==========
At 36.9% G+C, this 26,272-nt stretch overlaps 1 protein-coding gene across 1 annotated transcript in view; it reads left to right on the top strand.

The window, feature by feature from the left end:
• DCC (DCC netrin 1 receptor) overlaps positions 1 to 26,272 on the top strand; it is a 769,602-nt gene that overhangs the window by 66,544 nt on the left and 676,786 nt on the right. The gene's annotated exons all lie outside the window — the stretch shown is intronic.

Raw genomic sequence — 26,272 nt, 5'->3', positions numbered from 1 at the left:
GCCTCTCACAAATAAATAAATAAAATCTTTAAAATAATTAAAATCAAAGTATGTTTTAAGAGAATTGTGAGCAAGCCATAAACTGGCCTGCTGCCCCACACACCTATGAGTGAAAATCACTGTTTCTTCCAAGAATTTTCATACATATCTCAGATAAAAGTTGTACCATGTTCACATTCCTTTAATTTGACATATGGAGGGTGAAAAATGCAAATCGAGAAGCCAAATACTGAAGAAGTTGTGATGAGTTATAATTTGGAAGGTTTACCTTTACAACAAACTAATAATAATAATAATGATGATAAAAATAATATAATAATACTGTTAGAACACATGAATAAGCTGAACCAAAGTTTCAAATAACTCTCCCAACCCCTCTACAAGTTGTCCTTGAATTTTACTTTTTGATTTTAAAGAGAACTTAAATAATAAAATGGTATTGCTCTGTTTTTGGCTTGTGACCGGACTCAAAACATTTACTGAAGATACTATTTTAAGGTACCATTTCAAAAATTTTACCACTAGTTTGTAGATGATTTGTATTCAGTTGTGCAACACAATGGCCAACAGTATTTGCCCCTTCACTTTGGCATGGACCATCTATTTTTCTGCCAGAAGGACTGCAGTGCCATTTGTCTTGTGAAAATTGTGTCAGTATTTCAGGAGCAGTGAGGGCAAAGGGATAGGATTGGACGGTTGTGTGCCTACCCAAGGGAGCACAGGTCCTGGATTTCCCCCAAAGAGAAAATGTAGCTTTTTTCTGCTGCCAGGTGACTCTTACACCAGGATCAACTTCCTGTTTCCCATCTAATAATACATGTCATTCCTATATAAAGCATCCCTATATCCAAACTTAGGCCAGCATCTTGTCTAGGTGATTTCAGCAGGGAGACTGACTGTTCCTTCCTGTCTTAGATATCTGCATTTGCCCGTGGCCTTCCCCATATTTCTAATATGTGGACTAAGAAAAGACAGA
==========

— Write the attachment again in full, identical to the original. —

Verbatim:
At 36.9% G+C, this 26,272-nt stretch overlaps 1 protein-coding gene across 1 annotated transcript in view; it reads left to right on the top strand.

The window, feature by feature from the left end:
• DCC (DCC netrin 1 receptor) overlaps positions 1 to 26,272 on the top strand; it is a 769,602-nt gene that overhangs the window by 66,544 nt on the left and 676,786 nt on the right. The gene's annotated exons all lie outside the window — the stretch shown is intronic.

Raw genomic sequence — 26,272 nt, 5'->3', positions numbered from 1 at the left:
GCCTCTCACAAATAAATAAATAAAATCTTTAAAATAATTAAAATCAAAGTATGTTTTAAGAGAATTGTGAGCAAGCCATAAACTGGCCTGCTGCCCCACACACCTATGAGTGAAAATCACTGTTTCTTCCAAGAATTTTCATACATATCTCAGATAAAAGTTGTACCATGTTCACATTCCTTTAATTTGACATATGGAGGGTGAAAAATGCAAATCGAGAAGCCAAATACTGAAGAAGTTGTGATGAGTTATAATTTGGAAGGTTTACCTTTACAACAAACTAATAATAATAATAATGATGATAAAAATAATATAATAATACTGTTAGAACACATGAATAAGCTGAACCAAAGTTTCAAATAACTCTCCCAACCCCTCTACAAGTTGTCCTTGAATTTTACTTTTTGATTTTAAAGAGAACTTAAATAATAAAATGGTATTGCTCTGTTTTTGGCTTGTGACCGGACTCAAAACATTTACTGAAGATACTATTTTAAGGTACCATTTCAAAAATTTTACCACTAGTTTGTAGATGATTTGTATTCAGTTGTGCAACACAATGGCCAACAGTATTTGCCCCTTCACTTTGGCATGGACCATCTATTTTTCTGCCAGAAGGACTGCAGTGCCATTTGTCTTGTGAAAATTGTGTCAGTATTTCAGGAGCAGTGAGGGCAAAGGGATAGGATTGGACGGTTGTGTGCCTACCCAAGGGAGCACAGGTCCTGGATTTCCCCCAAAGAGAAAATGTAGCTTTTTTCTGCTGCCAGGTGACTCTTACACCAGGATCAACTTCCTGTTTCCCATCTAATAATACATGTCATTCCTATATAAAGCATCCCTATATCCAAACTTAGGCCAGCATCTTGTCTAGGTGATTTCAGCAGGGAGACTGACTGTTCCTTCCTGTCTTAGATATCTGCATTTGCCCGTGGCCTTCCCCATATTTCTAATATGTGGACTAAGAAAAGACAGA